Pina opens at the proscenium stage of the Wuppertal Theater in western Germany and then quickly plunges the audience into the imagination of choreographer Pina Bausch, who created unique indoor and outdoor “tanztheater” (dance theater) there for 36 years, beginning in 1973.
Director Wim Wenders wanted to film her avant-garde work even before they became friends in the 1980s. However, until Catherine Owens and Mark Pellington’s concert film U2-3D (2007) and James Cameron’s Avatar (2009) came along, he felt film technology couldn’t get fully around the movement in her work. Moving 3D beyond the realm of science fiction and rock ‘n’ roll, he had to work with specialists to develop more maneuverable cameras, for both close ups and widescreen shots, that could capture the changing speeds of her Tanztheater Wuppertal ensemble as they rehearsed a retrospective of her major works in June 2009. She died days before shooting was scheduled to start. So instead of the initially planned collaboration between Wenders and Bausch, the film is a loving memorial by her dancers and colleagues. Beyond a nostalgic tribute for the cognoscenti, this visually stunning film is a terrific introduction for those of us who never saw her or her troupe perform under her direction. It will be an essential educational resource (and inspiration) for future dance fans.
Four of her major pieces were filmed indoors live in the theater, some in front of an audience. Café Müller (1978), set to music by Henry Purcell, is the most deceptively minimalist as five dancers, moving like they are blind or spellbound, are guided by another dancer through an obstacle course of coffee tables and chairs. Kontakthof (translated as “House of Contact”) puts the focus on Bausch’s choreography on many body types. Set to popular songs of the 1930s, the dance hall-like setting first features ensemble members, then senior citizens, teenagers, and back and forth, like cinematic flashbacks and flash-forwards through time.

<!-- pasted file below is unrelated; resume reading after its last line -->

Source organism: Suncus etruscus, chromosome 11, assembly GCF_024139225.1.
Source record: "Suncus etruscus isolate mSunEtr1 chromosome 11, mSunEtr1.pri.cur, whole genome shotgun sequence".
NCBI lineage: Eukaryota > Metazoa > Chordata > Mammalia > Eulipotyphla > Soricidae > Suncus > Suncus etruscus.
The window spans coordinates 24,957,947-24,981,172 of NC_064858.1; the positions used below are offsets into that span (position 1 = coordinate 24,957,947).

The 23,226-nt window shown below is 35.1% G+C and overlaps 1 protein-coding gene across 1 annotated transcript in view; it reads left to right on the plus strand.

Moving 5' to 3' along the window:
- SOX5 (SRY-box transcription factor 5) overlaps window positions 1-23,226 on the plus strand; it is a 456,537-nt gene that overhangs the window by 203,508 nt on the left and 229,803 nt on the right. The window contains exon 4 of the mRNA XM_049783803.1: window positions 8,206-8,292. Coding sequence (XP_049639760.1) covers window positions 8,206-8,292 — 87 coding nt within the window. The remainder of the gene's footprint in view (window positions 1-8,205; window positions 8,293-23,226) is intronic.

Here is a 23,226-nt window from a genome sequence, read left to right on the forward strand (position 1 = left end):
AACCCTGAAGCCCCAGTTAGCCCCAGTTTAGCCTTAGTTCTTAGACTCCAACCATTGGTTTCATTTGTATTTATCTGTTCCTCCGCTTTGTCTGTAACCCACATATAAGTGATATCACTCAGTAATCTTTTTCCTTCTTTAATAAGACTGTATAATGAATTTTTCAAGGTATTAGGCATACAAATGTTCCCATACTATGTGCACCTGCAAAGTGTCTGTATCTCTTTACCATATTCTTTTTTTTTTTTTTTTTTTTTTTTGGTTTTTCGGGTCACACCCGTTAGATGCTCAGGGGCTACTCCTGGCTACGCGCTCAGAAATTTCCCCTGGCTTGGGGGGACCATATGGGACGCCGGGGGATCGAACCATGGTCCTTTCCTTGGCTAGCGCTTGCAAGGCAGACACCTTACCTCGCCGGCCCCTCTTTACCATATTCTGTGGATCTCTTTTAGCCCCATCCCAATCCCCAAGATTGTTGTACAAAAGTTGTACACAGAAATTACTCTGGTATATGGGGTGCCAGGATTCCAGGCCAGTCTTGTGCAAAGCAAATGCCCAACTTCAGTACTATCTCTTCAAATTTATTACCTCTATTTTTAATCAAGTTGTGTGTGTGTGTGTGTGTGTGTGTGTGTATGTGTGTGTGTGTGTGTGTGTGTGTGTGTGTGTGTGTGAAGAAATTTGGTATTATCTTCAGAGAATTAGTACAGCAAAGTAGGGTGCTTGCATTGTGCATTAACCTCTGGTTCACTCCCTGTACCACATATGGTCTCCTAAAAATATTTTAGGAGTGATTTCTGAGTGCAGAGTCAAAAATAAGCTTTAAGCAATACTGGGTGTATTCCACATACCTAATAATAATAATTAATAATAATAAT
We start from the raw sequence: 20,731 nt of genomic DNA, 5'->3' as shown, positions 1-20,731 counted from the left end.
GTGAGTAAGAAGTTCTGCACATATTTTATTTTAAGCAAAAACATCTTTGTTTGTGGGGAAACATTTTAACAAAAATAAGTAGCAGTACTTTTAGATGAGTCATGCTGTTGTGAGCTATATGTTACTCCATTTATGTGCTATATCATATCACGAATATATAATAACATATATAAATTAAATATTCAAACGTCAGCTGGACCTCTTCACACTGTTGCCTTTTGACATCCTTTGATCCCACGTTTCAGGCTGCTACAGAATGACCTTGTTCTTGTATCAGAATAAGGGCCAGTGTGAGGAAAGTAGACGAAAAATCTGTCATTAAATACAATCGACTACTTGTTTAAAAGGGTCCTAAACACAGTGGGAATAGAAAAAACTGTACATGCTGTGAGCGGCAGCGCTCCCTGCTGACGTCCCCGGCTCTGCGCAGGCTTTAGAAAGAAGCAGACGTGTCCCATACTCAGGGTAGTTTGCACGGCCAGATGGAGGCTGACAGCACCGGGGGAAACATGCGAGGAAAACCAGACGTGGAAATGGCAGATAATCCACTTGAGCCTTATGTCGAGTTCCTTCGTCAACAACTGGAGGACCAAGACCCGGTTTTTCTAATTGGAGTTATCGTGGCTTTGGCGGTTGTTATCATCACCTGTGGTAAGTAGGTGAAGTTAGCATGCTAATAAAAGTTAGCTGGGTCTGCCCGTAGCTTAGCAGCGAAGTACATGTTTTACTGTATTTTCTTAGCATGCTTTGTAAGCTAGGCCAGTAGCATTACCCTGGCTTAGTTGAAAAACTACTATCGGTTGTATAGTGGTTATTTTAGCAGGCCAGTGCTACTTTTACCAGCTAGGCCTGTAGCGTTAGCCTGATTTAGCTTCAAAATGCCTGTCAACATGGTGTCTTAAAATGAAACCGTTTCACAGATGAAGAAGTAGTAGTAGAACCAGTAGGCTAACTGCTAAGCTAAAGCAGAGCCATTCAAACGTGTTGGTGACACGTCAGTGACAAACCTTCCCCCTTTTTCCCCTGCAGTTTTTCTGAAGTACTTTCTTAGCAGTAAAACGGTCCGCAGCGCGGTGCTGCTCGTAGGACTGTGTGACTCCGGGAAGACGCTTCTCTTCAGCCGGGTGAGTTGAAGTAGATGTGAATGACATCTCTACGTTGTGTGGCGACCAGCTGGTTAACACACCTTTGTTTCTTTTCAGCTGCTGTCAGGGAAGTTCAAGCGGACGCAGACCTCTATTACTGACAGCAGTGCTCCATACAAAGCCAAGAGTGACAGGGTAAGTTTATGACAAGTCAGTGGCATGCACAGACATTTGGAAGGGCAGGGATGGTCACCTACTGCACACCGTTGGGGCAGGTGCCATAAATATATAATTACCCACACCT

Interspersed throughout the documentary are oral history interviews with her dancers. Their many languages speak to the powerful draw of her work, each recalling the thrill of being accepted into her company. Many demonstrate the solo pieces she created for them, which illustrate her choreographic methods and the ensuing aches and pains. (Everything is not beautiful at this ballet, as sung in A Chorus Line). Their memories are supplemented with Bausch’s voice and brief black-and-white archival rehearsal scenes, reprocessed into 3D. The aging of dancers, particularly the bodies of those who started out with her decades ago, are a particular theme. As they matured, she cast them in matriarchal and patriarchal roles, like in the primal mythic community of Das Frühlingsopfer, created in 1975 to Igor Stravinsky’s The Rite of Spring ballet score, and infamous for the tons of dirt tracked through on the stage. Vollmond (Full Moon) (2006) also brings nature indoors. Set to a wide ranging score, 12 dancers are storm-tossed in a rocky, mountainous setting with a huge onstage waterfall and a moat-like river.
Even more visually thrilling are the outdoor dances that dramatically show off Bausch’s ground-breaking site-specific choreography and blaze new paths in the use of 3D, setting the mark that future movie musicals will have to surpass. Dancers move from sylvan scenes of meadows to gritty urban streets and onto a monorail car of the Wuppertal Schwebebahn suspension railway.
As strikingly beautiful as the images and the enthusiasm of the dancers are, it is maddening to the point of confusing distraction that the interviewees and the outdoor pieces are not clearly identified on screen, just listed in the concluding credit roll. This seems particularly dishonorable to the older dancers, who collaborated for so long and so creatively with the choreographer. Regardless, Pina can be a welcome alternative from repeat viewings of The Nutcracker this holiday season. Kids who can read the subtitles can probably deal with a documentary rated PG “for some sensuality and smoking.” These exciting dancers could astronomically expand younger viewers’ horizons from Glee or more conventional TV competitions and spark a flame for a very different dance.